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Clean Clothes is a series examining the fashion industry’s impact on our planet, and the brands, technologies, and people helping us toward a cleaner, more environmentally conscious future.

“It’s a springboard for sustainable ideas in the lifestyle market,” explains SARDIN’s Rune Orloff at his office space, a converted garage in a quiet corner of Berlin’s Kreuzberg neighborhood. “We want to become a platform that’s able to speak about specific products that make a difference, that speak the most innovative language in the sustainability space.”

Orloff, who was previously commercial director of luxury eyewear label Mykita, started SARDIN with business partner Oliver Kann and wants to revolutionize the way consumers view sustainability. Currently, fashion brands of all sizes know it’s imperative to clean up their supply chains and production methods, but customers remain largely uninspired by the topic. SARDIN aims to change that with product-driven storytelling and a commerce model that caters to modern consumption habits.

Highsnobiety / Julien Tell

Essentially, SARDIN is a platform for brands to debut ethical and environmentally responsible products in short 30-day windows. The store operates outside of the traditional fashion calendar, releasing products on a near-weekly basis, much like streetwear’s highly successful “drop” model.

The products released on SARDIN are made to order once each 30-day window has closed. That completely eliminates over-production — a huge problem in the industry — and while SARDIN’s brand partners have varying lead times, Orloff is confident that most products will be in customers’ hands within four to 12 weeks.

That’s a much quicker lead time than most retailers work with, as typical fashion collections sprawl across many categories, creating an extremely long and complex production process. Brands coming to SARDIN will be able to debut products in a manner more responsive to current tastes and trends, and the store’s pre-order model also means pieces will never have to be marked down, either. Orloff believes this will make consumers more mindful of their consumption habits, as people won’t be coming to SARDIN for instant gratification.

SARDIN will also function as a content platform, to give its partners a space to tell their stories to customers who are already interested in conscious consumption. Orloff cites WeTransfer — a platform that is a blank canvas, with no point of view — as a point of inspiration for SARDIN’s content arm, which he hopes will act as “a retail landscape that actually speaks the language of every single brand.”

Storytelling will be vital for SARDIN and the brands it sells because, to date, the industry has largely been unwilling to talk about sustainability for fear of being boring or — worse — lecturing customers.

Highsnobiety / Julien Tell

SARDIN’s backers and partners include creative agency NR2154, Highsnobiety CEO and founder David Fischer, and Nicolaj Reffstrup, CEO of Danish womenswear label Ganni. “We can’t promise to be perfect” says Reffstrup. “We have a commitment to the environment and want to move our business forward responsibly…However, we understand it’s a super complex topic. There is a conscious consumer, but sustainability is something that some people are only just waking up to.”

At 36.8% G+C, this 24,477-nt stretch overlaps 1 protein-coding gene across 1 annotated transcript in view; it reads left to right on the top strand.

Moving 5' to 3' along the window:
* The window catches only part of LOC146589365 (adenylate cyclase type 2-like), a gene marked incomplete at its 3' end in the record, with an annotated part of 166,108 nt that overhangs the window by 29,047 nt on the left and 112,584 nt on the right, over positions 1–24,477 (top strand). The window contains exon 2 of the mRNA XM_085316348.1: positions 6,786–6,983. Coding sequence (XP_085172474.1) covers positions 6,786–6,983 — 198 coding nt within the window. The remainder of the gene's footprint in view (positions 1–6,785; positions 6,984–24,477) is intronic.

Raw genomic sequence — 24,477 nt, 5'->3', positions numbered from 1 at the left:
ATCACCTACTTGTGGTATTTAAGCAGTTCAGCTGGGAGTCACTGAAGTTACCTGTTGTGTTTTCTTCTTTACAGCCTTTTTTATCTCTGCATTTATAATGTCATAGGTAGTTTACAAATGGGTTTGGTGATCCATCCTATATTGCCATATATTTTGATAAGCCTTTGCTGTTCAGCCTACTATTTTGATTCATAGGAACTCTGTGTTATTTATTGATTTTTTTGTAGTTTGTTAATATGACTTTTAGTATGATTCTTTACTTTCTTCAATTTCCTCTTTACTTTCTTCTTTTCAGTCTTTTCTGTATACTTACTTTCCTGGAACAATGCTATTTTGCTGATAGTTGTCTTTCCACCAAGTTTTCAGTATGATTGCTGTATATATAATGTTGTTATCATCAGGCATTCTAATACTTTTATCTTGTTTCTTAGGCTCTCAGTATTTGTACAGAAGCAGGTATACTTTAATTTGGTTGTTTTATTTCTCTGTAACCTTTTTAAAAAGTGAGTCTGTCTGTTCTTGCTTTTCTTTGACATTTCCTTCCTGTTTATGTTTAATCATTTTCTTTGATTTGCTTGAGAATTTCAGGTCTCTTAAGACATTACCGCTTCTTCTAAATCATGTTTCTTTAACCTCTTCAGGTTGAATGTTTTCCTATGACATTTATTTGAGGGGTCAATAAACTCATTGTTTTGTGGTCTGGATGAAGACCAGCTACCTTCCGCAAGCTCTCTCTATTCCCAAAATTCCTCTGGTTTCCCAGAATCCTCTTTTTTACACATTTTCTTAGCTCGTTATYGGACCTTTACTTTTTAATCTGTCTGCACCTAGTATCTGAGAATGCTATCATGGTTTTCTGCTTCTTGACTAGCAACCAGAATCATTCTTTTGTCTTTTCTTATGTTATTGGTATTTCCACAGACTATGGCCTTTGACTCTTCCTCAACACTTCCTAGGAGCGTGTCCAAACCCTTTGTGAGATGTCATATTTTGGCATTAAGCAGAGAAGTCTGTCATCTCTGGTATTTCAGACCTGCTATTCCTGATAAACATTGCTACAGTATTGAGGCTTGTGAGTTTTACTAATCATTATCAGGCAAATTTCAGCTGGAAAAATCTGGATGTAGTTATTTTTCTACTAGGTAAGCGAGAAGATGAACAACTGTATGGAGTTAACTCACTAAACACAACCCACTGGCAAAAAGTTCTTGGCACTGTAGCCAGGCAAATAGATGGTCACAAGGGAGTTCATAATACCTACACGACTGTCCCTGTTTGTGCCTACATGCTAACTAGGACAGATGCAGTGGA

Parley for the Oceans, the environmental organization that collaborates with adidas on a highly successful sneaker line made from up-cycled marine plastic, is a strategic partner, advising on the impact of the products sold via the site. “SARDIN is the brainchild of a new mindset, of a new business culture really” comments Parley for the Oceans founder Cyrill Gutsch. “It asks us to reflect on what it really is what we need, on slowing down and making a conscious decision for a purchase.”

Currently, SARDIN has releases from ALYX Visual, the graphic sub-line of 1017 ALYX 9SM that uses upcycled yarns, and Parisian menswear label Phipps. Taken from the Danish word for sardine, a fish that moves together in shoals, SARDIN is a metaphor for the collaboration required to solve the world’s growing environmental crisis. The company will be paying its dues by transparently donating some of its proceeds to environmental initiatives around the globe and is investigating eco-conscious packaging and shipping solutions.

Orloff hopes that 10 years from now SARDIN will just be a store, with what the platform is doing currently becoming the norm over time. “The goal is to really not talk about sustainability anymore, but just promote the brands that are doing the right thing,” he says. With clothing consumption projected to increase 63 percent by 2030, and with resources and the environment stretched thin already, it’s clear that the industry needs to innovate in order to grow sustainably. Right now, however, progress is slow at best.

“It should be the norm for any brand starting up today that they’re considering the environment and the people working for you,” says Orloff. “Obviously, that’s without cutting out the creative aspect and the aesthetics of each brand. But you shouldn’t start even developing anything if you haven’t considered these aspects.”

Highsnobiety / Julien Tell

If you want to know more about the fashion industry’s impact on the environment, check out Highsnobiety’s Clean Clothes series.

Words by Alec Leach
Digital Fashion Editor

Alec Leach grew up in Brighton, England, but now lives in Berlin, where he leads Highsnobiety's digital fashion content.

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